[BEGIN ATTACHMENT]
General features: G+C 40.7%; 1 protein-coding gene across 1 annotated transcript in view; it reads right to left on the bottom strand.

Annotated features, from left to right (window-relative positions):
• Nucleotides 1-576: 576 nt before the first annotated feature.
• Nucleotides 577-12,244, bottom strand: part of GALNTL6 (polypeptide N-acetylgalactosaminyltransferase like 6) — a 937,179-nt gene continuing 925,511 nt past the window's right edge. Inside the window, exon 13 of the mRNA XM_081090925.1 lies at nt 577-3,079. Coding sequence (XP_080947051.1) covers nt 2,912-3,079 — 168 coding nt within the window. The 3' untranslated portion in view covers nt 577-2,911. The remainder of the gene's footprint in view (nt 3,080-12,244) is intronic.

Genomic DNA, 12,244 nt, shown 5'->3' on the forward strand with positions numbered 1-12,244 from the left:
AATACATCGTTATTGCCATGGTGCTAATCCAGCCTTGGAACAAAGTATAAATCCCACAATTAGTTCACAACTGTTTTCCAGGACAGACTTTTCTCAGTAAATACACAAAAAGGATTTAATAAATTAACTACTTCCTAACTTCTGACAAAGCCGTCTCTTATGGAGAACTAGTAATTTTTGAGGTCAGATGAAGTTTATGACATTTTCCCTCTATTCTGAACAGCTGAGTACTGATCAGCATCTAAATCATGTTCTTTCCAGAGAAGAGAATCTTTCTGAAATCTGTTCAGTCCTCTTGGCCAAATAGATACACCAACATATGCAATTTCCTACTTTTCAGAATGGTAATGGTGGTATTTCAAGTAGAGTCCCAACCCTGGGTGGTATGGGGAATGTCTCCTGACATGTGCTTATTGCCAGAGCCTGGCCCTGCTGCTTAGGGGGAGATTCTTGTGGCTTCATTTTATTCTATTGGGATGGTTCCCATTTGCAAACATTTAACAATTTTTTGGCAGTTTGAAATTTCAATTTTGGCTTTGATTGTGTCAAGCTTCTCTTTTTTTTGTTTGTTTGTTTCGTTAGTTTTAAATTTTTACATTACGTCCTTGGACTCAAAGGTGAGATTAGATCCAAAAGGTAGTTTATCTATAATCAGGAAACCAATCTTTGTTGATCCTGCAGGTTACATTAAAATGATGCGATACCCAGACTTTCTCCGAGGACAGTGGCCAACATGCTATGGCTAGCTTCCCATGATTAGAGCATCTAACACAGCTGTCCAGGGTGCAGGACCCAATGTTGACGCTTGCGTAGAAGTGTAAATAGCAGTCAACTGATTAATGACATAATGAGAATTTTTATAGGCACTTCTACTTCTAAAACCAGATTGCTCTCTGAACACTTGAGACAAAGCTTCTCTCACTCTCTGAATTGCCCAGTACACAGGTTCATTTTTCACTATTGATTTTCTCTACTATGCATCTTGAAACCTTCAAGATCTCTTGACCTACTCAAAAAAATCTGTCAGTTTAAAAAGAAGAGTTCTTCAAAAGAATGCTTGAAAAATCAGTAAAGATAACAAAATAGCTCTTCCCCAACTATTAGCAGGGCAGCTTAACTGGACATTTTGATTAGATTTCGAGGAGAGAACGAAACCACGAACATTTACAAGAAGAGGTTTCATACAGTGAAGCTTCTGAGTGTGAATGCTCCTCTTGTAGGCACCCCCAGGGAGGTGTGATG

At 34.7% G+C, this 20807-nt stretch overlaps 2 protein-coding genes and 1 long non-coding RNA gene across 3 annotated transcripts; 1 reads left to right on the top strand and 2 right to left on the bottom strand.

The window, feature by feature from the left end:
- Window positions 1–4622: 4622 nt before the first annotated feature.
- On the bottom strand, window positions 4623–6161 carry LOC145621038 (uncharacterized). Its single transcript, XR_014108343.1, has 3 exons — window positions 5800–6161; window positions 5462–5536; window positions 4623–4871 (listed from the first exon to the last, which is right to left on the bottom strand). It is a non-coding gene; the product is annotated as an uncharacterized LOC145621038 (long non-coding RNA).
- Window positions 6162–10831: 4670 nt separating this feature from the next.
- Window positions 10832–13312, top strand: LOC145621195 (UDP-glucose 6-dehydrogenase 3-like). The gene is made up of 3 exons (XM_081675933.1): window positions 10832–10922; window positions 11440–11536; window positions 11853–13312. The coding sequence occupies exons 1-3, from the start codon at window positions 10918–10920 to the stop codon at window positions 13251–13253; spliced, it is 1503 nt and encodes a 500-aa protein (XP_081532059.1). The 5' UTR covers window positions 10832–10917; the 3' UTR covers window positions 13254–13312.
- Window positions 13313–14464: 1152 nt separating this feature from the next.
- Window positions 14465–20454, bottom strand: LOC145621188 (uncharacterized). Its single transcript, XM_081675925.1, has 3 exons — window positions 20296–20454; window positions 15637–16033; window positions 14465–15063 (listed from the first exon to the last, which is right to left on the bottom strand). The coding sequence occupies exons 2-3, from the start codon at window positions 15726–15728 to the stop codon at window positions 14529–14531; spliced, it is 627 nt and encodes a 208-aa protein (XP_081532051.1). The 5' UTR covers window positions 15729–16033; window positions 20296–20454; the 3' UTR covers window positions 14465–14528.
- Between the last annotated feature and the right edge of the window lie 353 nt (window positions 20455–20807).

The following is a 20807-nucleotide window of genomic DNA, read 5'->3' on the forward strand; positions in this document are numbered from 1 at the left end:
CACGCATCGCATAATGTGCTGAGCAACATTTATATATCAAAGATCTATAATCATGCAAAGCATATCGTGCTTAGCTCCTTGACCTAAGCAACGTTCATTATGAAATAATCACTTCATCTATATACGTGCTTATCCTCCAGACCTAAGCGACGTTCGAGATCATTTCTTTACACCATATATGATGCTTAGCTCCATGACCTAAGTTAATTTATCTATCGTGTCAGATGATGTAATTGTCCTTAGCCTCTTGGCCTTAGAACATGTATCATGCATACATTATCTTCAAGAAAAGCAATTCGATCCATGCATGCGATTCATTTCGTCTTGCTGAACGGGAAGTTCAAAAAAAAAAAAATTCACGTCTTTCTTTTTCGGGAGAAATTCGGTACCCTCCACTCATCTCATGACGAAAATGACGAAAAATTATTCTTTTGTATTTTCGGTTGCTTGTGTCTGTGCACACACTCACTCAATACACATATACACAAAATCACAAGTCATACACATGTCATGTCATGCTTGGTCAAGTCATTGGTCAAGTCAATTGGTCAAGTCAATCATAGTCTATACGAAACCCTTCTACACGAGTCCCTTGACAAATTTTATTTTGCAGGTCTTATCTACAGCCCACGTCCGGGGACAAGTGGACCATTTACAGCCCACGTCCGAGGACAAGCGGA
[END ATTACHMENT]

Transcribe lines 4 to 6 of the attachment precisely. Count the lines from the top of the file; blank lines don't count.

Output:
• Nucleotides 577-12,244, bottom strand: part of GALNTL6 (polypeptide N-acetylgalactosaminyltransferase like 6) — a 937,179-nt gene continuing 925,511 nt past the window's right edge. Inside the window, exon 13 of the mRNA XM_081090925.1 lies at nt 577-3,079. Coding sequence (XP_080947051.1) covers nt 2,912-3,079 — 168 coding nt within the window. The 3' untranslated portion in view covers nt 577-2,911. The remainder of the gene's footprint in view (nt 3,080-12,244) is intronic.

Genomic DNA, 12,244 nt, shown 5'->3' on the forward strand with positions numbered 1-12,244 from the left:
AATACATCGTTATTGCCATGGTGCTAATCCAGCCTTGGAACAAAGTATAAATCCCACAATTAGTTCACAACTGTTTTCCAGGACAGACTTTTCTCAGTAAATACACAAAAAGGATTTAATAAATTAACTACTTCCTAACTTCTGACAAAGCCGTCTCTTATGGAGAACTAGTAATTTTTGAGGTCAGATGAAGTTTATGACATTTTCCCTCTATTCTGAACAGCTGAGTACTGATCAGCATCTAAATCATGTTCTTTCCAGAGAAGAGAATCTTTCTGAAATCTGTTCAGTCCTCTTGGCCAAATAGATACACCAACATATGCAATTTCCTACTTTTCAGAATGGTAATGGTGGTATTTCAAGTAGAGTCCCAACCCTGGGTGGTATGGGGAATGTCTCCTGACATGTGCTTATTGCCAGAGCCTGGCCCTGCTGCTTAGGGGGAGATTCTTGTGGCTTCATTTTATTCTATTGGGATGGTTCCCATTTGCAAACATTTAACAATTTTTTGGCAGTTTGAAATTTCAATTTTGGCTTTGATTGTGTCAAGCTTCTCTTTTTTTTGTTTGTTTGTTTCGTTAGTTTTAAATTTTTACATTACGTCCTTGGACTCAAAGGTGAGATTAGATCCAAAAGGTAGTTTATCTATAATCAGGAAACCAATCTTTGTTGATCCTGCAGGTTACATTAAAATGATGCGATACCCAGACTTTCTCCGAGGACAGTGGCCAACATGCTATGGCTAGCTTCCCATGATTAGAGCATCTAACACAGCTGTCCAGGGTGCAGGACCCAATGTTGACGCTTGCGTAGAAGTGTAAATAGCAGTCAACTGATTAATGACATAATGAGAATTTTTATAGGCACTTCTACTTCTAAAACCAGATTGCTCTCTGAACACTTGAGACAAAGCTTCTCTCACTCTCTGAATTGCCCAGTACACAGGTTCATTTTTCACTATTGATTTTCTCTACTATGCATCTTGAAACCTTCAAGATCTCTTGACCTACTCAAAAAAATCTGTCAGTTTAAAAAGAAGAGTTCTTCAAAAGAATGCTTGAAAAATCAGTAAAGATAACAAAATAGCTCTTCCCCAACTATTAGCAGGGCAGCTTAACTGGACATTTTGATTAGATTTCGAGGAGAGAACGAAACCACGAACATTTACAAGAAGAGGTTTCATACAGTGAAGCTTCTGAGTGTGAATGCTCCTCTTGTAGGCACCCCCAGGGAGGTGTGATG